Fascinating book! I particularly enjoyed the personal stories of people and organizations who have used the management system described in the book. I have been in senior positions in business for quite some time and it never ceases to amaze me that one can always learn from the experiences of others. A lot of the stories were about people in smaller companies who do not have internal groups responsible for organizational development. I am recommending the book to my son-in-law, who is in just such a position.
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Terrific book. As a business management consultant I utilize many of the concepts and have seen many incorporated into best practices for businesses, I was not aware of the complete MAP process and was impressed with how the elements work together. The book does a great job of providing this direction and insight. I was impressed with the emphasis on personal improvement and leadership modeling that are key parts of the MAP system. If you need assistance implementing new business systems in your business feel free to contact me.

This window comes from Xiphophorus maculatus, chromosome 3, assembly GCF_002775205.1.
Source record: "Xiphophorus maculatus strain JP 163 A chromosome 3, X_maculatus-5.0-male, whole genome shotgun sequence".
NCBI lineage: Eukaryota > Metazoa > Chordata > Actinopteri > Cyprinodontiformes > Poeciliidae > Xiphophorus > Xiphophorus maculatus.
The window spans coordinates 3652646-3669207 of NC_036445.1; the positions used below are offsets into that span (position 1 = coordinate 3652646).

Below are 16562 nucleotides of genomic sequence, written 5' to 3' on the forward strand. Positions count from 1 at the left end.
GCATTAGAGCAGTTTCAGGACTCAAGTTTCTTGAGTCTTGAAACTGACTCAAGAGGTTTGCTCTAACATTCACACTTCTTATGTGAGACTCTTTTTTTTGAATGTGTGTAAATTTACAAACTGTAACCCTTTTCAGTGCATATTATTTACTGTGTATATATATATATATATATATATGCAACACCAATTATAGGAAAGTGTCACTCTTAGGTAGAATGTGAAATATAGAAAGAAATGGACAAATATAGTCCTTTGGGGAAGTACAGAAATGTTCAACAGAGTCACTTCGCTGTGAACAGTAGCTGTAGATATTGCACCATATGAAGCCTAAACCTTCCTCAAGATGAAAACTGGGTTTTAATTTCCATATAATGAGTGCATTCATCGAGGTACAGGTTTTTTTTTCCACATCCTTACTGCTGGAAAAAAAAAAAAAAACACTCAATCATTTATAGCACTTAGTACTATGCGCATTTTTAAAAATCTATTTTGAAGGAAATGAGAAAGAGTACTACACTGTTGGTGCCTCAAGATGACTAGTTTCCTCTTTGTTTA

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on June 27, 2008
A very helpful book that reminds you to focus on the small number of "vital few" things that will truly impact your company. This book helped me idnetify and concentrate on the things that will make my company a true success.
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0 of 2 people found the following review helpful
I was a MAP Senior Consultant for 2-3 years back in the late eighties and didn't totally appreciate the value of the overall MAP system that its' creator, Eric Gillberg, MAP founder had passed along to his colleagues until I rejoined the professional management ranks after my short, but most professionally rewarding experience with that very talented group of consultants.

The system is simple, pragmatic and extremely rewarding to those who chose to incorporate it into their company culture and, for that matter, their own personal lives. The heart of the system is learning to identify and focus attention on the Vital Factors of the business, rather than the trivial many that tend to clutter our professional lives.

The book will also clearly illustrate how the business owner can significantly enhance business productivity, while empowering and motivating their team to become fully engaged in making the business successfully grow, increase revenues and improve profitability -- I know because it worked for me and a great couple of teams that I had the pleasure of being a member.